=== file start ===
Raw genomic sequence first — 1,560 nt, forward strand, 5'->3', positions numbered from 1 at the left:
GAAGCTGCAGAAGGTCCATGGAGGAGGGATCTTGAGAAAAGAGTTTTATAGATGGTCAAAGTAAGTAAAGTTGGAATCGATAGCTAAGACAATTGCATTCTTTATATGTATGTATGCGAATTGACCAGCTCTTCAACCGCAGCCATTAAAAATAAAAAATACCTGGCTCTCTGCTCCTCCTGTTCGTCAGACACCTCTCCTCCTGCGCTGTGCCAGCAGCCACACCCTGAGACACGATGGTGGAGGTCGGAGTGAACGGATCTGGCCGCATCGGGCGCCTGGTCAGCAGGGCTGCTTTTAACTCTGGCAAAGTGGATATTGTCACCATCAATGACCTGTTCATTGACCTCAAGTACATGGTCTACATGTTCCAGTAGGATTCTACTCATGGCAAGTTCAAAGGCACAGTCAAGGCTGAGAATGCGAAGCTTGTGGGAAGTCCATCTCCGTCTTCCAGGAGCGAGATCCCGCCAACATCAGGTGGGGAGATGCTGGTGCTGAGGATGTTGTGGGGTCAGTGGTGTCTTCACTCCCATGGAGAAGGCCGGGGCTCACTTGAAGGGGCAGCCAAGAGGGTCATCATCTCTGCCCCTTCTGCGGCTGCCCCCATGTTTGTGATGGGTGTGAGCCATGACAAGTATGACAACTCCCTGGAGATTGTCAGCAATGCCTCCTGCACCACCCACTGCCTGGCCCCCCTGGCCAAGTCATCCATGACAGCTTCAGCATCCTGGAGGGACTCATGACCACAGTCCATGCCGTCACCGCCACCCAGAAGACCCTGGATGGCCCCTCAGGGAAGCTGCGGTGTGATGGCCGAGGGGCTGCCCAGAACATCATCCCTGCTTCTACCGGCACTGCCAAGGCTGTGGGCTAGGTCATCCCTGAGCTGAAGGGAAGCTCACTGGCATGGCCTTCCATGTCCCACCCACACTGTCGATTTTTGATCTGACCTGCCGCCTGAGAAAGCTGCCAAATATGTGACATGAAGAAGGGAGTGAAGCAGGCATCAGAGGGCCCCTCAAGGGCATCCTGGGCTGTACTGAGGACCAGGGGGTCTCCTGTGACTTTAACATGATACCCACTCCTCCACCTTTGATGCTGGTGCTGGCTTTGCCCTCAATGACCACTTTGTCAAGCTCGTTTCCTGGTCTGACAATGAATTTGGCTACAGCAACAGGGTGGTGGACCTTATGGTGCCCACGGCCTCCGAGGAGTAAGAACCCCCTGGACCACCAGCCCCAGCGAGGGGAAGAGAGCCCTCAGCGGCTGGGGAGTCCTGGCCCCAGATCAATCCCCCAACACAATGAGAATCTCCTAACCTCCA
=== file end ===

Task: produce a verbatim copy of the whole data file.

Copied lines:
Raw genomic sequence first — 1,560 nt, forward strand, 5'->3', positions numbered from 1 at the left:
GAAGCTGCAGAAGGTCCATGGAGGAGGGATCTTGAGAAAAGAGTTTTATAGATGGTCAAAGTAAGTAAAGTTGGAATCGATAGCTAAGACAATTGCATTCTTTATATGTATGTATGCGAATTGACCAGCTCTTCAACCGCAGCCATTAAAAATAAAAAATACCTGGCTCTCTGCTCCTCCTGTTCGTCAGACACCTCTCCTCCTGCGCTGTGCCAGCAGCCACACCCTGAGACACGATGGTGGAGGTCGGAGTGAACGGATCTGGCCGCATCGGGCGCCTGGTCAGCAGGGCTGCTTTTAACTCTGGCAAAGTGGATATTGTCACCATCAATGACCTGTTCATTGACCTCAAGTACATGGTCTACATGTTCCAGTAGGATTCTACTCATGGCAAGTTCAAAGGCACAGTCAAGGCTGAGAATGCGAAGCTTGTGGGAAGTCCATCTCCGTCTTCCAGGAGCGAGATCCCGCCAACATCAGGTGGGGAGATGCTGGTGCTGAGGATGTTGTGGGGTCAGTGGTGTCTTCACTCCCATGGAGAAGGCCGGGGCTCACTTGAAGGGGCAGCCAAGAGGGTCATCATCTCTGCCCCTTCTGCGGCTGCCCCCATGTTTGTGATGGGTGTGAGCCATGACAAGTATGACAACTCCCTGGAGATTGTCAGCAATGCCTCCTGCACCACCCACTGCCTGGCCCCCCTGGCCAAGTCATCCATGACAGCTTCAGCATCCTGGAGGGACTCATGACCACAGTCCATGCCGTCACCGCCACCCAGAAGACCCTGGATGGCCCCTCAGGGAAGCTGCGGTGTGATGGCCGAGGGGCTGCCCAGAACATCATCCCTGCTTCTACCGGCACTGCCAAGGCTGTGGGCTAGGTCATCCCTGAGCTGAAGGGAAGCTCACTGGCATGGCCTTCCATGTCCCACCCACACTGTCGATTTTTGATCTGACCTGCCGCCTGAGAAAGCTGCCAAATATGTGACATGAAGAAGGGAGTGAAGCAGGCATCAGAGGGCCCCTCAAGGGCATCCTGGGCTGTACTGAGGACCAGGGGGTCTCCTGTGACTTTAACATGATACCCACTCCTCCACCTTTGATGCTGGTGCTGGCTTTGCCCTCAATGACCACTTTGTCAAGCTCGTTTCCTGGTCTGACAATGAATTTGGCTACAGCAACAGGGTGGTGGACCTTATGGTGCCCACGGCCTCCGAGGAGTAAGAACCCCCTGGACCACCAGCCCCAGCGAGGGGAAGAGAGCCCTCAGCGGCTGGGGAGTCCTGGCCCCAGATCAATCCCCCAACACAATGAGAATCTCCTAACCTCCA